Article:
Throughout his career, Fermi straddled divisions that came to define the discipline of physics more and more sharply. Unlike nearly all of his colleagues, he was a celebrated experimentalist as well as a theorist, and he continued to move easily between the two types of work right through his last years at Chicago. He also mastered topics from across the wide range of physics, even as his colleagues—and especially his students and others of their generation—fell more and more into narrow specialties. He produced nearly 300 scientific articles during his brief but brilliant career.

To mark the centennial of Fermi's birth, several conferences were held throughout the world, including celebrations in Rome, at Columbia University and at the University of Chicago. The papers in Fermi Remembered come from the Chicago meeting and fo­cus specifically on Fermi's legacy there. The volume begins with a useful biographical introduction by Fermi's longtime colleague and biographer, Emilio Segrè. Next Frank Wilczek, one of the most celebrated theoretical physicists of our time, discusses Fermi's main scientific contributions in the context of today's understanding of fundamental physics; this piece succeeds in presenting Fermi's technical work in an engaging and broadly accessible manner.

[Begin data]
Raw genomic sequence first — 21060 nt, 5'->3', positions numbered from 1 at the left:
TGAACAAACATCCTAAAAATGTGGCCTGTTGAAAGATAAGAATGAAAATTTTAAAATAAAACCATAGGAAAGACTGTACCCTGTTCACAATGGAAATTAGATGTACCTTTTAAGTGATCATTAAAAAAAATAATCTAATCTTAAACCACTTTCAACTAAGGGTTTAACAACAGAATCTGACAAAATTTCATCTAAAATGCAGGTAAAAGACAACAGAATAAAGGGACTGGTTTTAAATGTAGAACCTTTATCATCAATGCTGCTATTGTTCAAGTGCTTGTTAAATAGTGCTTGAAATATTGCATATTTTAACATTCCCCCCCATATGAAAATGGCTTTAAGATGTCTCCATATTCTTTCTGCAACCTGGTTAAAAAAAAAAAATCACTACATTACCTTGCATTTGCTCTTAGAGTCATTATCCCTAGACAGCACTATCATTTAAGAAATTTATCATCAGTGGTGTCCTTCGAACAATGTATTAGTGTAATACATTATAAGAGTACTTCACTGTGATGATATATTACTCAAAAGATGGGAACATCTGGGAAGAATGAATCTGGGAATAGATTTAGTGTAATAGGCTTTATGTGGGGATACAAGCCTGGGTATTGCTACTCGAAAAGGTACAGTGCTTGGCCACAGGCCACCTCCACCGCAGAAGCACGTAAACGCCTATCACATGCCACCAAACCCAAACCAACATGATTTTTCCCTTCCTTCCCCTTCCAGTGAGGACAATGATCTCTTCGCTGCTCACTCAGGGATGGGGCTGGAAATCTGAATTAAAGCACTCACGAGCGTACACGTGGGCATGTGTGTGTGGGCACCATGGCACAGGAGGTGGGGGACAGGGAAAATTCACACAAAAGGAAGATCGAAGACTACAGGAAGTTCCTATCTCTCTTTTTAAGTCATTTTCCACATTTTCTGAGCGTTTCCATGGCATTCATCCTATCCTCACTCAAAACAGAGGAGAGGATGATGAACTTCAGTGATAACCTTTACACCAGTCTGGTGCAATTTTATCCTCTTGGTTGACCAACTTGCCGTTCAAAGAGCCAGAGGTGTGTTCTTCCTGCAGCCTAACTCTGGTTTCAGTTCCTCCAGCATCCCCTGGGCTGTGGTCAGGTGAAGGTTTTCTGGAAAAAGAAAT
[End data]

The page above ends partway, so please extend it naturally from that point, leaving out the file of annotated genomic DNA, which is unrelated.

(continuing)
The middle portion of the book consists of reproductions of some of Fermi's unpublished notes and correspondence; the content ranges from his first work on nuclear weapons to his early postwar plans for research and teaching. The letters included here give a small taste of the wide range of material by Fermi now held in the University of Chicago archives; although the selections reproduced in this book don't contain anything earth-shattering, they do give a flavor of Fermi's life and times.

The last third of the book consists of brief reminiscences by Fermi's former colleagues and students at the University of Chicago. Although often repetitive, these vignettes attest both to the respect and admiration that Fermi still commands half a century after his death, and to the staying power of certain key Fermi stories among the dozens of physicists who worked most closely with him. These anecdotes feature his playful competitiveness, his lightning-fast powers of mental calculation, his gentle encouragement of students, his sterling clarity as a lecturer and his supreme command of the arcana of physics.

The book will be of interest to those who knew Fermi and to younger physicists who still live with his scientific legacy, as well as to historians interested in the life and work of one of the most famous members of the Los Alamos generation.—David Kaiser, Physics and History of Science, Massachusetts Institute of Technology